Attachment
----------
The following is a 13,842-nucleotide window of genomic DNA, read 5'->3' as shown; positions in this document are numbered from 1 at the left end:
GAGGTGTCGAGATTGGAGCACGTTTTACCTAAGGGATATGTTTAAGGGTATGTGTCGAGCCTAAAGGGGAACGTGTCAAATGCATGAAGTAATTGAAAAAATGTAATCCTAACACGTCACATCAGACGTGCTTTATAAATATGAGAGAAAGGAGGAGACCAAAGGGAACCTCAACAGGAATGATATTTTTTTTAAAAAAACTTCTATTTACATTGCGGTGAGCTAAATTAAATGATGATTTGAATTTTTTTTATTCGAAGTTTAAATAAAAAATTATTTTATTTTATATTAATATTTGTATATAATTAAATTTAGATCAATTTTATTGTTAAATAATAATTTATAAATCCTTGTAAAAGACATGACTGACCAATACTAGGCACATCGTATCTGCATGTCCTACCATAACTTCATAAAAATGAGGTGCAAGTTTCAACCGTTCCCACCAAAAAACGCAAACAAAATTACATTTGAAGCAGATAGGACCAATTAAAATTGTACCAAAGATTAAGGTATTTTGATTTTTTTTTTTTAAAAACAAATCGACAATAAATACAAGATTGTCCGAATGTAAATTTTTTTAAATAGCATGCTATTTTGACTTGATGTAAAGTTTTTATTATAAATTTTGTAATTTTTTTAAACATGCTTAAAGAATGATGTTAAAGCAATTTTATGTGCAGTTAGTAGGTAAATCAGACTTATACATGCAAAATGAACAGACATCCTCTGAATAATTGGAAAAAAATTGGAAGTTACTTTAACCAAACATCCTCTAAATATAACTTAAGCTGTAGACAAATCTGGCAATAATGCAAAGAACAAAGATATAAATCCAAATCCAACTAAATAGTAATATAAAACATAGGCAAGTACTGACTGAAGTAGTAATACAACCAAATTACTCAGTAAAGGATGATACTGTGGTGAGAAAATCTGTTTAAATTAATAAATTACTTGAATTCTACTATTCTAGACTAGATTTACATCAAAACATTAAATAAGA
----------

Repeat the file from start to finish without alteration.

The following is a 13,842-nucleotide window of genomic DNA, read 5'->3' as shown; positions in this document are numbered from 1 at the left end:
GAGGTGTCGAGATTGGAGCACGTTTTACCTAAGGGATATGTTTAAGGGTATGTGTCGAGCCTAAAGGGGAACGTGTCAAATGCATGAAGTAATTGAAAAAATGTAATCCTAACACGTCACATCAGACGTGCTTTATAAATATGAGAGAAAGGAGGAGACCAAAGGGAACCTCAACAGGAATGATATTTTTTTTAAAAAAACTTCTATTTACATTGCGGTGAGCTAAATTAAATGATGATTTGAATTTTTTTTATTCGAAGTTTAAATAAAAAATTATTTTATTTTATATTAATATTTGTATATAATTAAATTTAGATCAATTTTATTGTTAAATAATAATTTATAAATCCTTGTAAAAGACATGACTGACCAATACTAGGCACATCGTATCTGCATGTCCTACCATAACTTCATAAAAATGAGGTGCAAGTTTCAACCGTTCCCACCAAAAAACGCAAACAAAATTACATTTGAAGCAGATAGGACCAATTAAAATTGTACCAAAGATTAAGGTATTTTGATTTTTTTTTTTTAAAAACAAATCGACAATAAATACAAGATTGTCCGAATGTAAATTTTTTTAAATAGCATGCTATTTTGACTTGATGTAAAGTTTTTATTATAAATTTTGTAATTTTTTTAAACATGCTTAAAGAATGATGTTAAAGCAATTTTATGTGCAGTTAGTAGGTAAATCAGACTTATACATGCAAAATGAACAGACATCCTCTGAATAATTGGAAAAAAATTGGAAGTTACTTTAACCAAACATCCTCTAAATATAACTTAAGCTGTAGACAAATCTGGCAATAATGCAAAGAACAAAGATATAAATCCAAATCCAACTAAATAGTAATATAAAACATAGGCAAGTACTGACTGAAGTAGTAATACAACCAAATTACTCAGTAAAGGATGATACTGTGGTGAGAAAATCTGTTTAAATTAATAAATTACTTGAATTCTACTATTCTAGACTAGATTTACATCAAAACATTAAATAAGA